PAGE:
John Tancock is tackling what he calls “Christian Myths” on his blog. The first “myth” is the cry for expository preaching over and against topical preaching. He says in part:
Apart from scattered comments on the Old testament text Jesus didn’t provide expository preaching on it. Paul homes in on specific words or phrases and spends some time dealing with OT ideas and passages, however there is no evidence that I can see that ‘expository’ strategy was employed. To the contrary there are teaching patterns adopted as in the ‘foundations’ of Heb 6 which are ‘subject based’ (shock horror!) Repentance, Faith, Baptisms, Laying on of Hands, Eternal Judgement and Resurrection of the dead. You will look in vain for Paul’s exposition of Deuteronomy in Romans or elsewhere, because it isn’t there!
Now I would argue that a great deal of 1 Corinthians actually presents Paul’s exposition on Deuteronomy and Exodus. It doesn’t present itself in a 3 point sermon, but it’s expository preaching/teaching nonetheless. Anyway…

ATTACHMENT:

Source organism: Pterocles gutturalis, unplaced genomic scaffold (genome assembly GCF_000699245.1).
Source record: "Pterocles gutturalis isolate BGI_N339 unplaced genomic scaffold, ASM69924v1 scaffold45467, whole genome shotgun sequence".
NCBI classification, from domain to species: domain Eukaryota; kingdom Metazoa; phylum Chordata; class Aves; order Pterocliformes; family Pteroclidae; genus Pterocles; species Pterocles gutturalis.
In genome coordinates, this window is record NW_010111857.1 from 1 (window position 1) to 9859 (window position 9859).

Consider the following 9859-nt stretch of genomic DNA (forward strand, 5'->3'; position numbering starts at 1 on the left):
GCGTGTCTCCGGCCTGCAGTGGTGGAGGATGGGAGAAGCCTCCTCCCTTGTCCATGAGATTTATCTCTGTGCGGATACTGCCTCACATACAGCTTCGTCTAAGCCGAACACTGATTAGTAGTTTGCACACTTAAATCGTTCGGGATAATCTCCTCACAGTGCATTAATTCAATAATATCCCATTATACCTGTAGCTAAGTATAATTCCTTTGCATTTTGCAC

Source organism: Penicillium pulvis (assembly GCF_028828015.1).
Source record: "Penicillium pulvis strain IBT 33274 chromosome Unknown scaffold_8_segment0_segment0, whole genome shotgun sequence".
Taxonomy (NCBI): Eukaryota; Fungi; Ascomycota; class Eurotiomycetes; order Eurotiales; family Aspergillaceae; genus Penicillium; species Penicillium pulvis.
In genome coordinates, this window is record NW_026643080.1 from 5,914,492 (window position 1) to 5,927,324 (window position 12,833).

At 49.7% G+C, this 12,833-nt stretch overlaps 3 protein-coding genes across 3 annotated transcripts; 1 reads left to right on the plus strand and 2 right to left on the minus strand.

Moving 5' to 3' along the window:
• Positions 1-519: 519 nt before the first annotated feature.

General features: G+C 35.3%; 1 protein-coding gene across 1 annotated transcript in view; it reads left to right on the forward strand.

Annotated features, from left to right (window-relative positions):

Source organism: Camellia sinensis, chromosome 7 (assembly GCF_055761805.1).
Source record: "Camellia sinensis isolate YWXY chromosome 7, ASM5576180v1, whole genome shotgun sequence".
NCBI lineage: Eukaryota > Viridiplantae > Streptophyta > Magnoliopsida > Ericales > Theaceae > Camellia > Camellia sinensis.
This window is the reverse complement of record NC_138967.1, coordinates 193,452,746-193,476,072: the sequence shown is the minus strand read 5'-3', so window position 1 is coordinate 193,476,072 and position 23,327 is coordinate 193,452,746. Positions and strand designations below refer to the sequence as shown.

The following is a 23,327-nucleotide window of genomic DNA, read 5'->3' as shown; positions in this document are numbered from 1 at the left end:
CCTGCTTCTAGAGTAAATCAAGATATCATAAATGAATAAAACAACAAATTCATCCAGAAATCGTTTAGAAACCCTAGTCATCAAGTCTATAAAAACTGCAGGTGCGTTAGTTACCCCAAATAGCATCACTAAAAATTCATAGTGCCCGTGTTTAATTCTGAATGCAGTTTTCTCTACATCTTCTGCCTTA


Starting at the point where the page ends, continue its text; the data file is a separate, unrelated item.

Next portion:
My major problem with topical preaching is that it’s very often done poorly. A preacher will often decide what they want to talk about beforehand and then cherry pick verses that seemingly have to do with the particular topic. Problems often arise when you start to look at those particular verses in context and see that they don’t really fit the point of the sermon. What you’ve just heard ends up being a speech that could have been given without reference to Scripture, but to bolster its claims, it gets peppered with a verse here and a verse there. That’s poor topical preaching.
But what John suggests isn’t a bad idea, and when done well, it’s very helpful. If I wanted to preach on the topic of Resurrection then I would do well to examine all that the Bible has to say on the subject and present that to the audience. Same with baptism, or with marriage, or whatever. It’s good to preach on topics that are informed by the text rather than just talking about whatever and then inserting biblical passages as an afterthought.
I’d also make the case that all expository preaching should be topical since every text addresses a certain topic. Even if the topic is a boring genealogy or list of land inheritance, it’s still a topic derived from the text. Some kind of point can be made from it (God help the preacher who has to make the point!). So that’s my two cents worth. Topical is cool when done right; not so much when done wrong. And I suppose the same can be said for expository preaching, which quite often, is done poorly as well.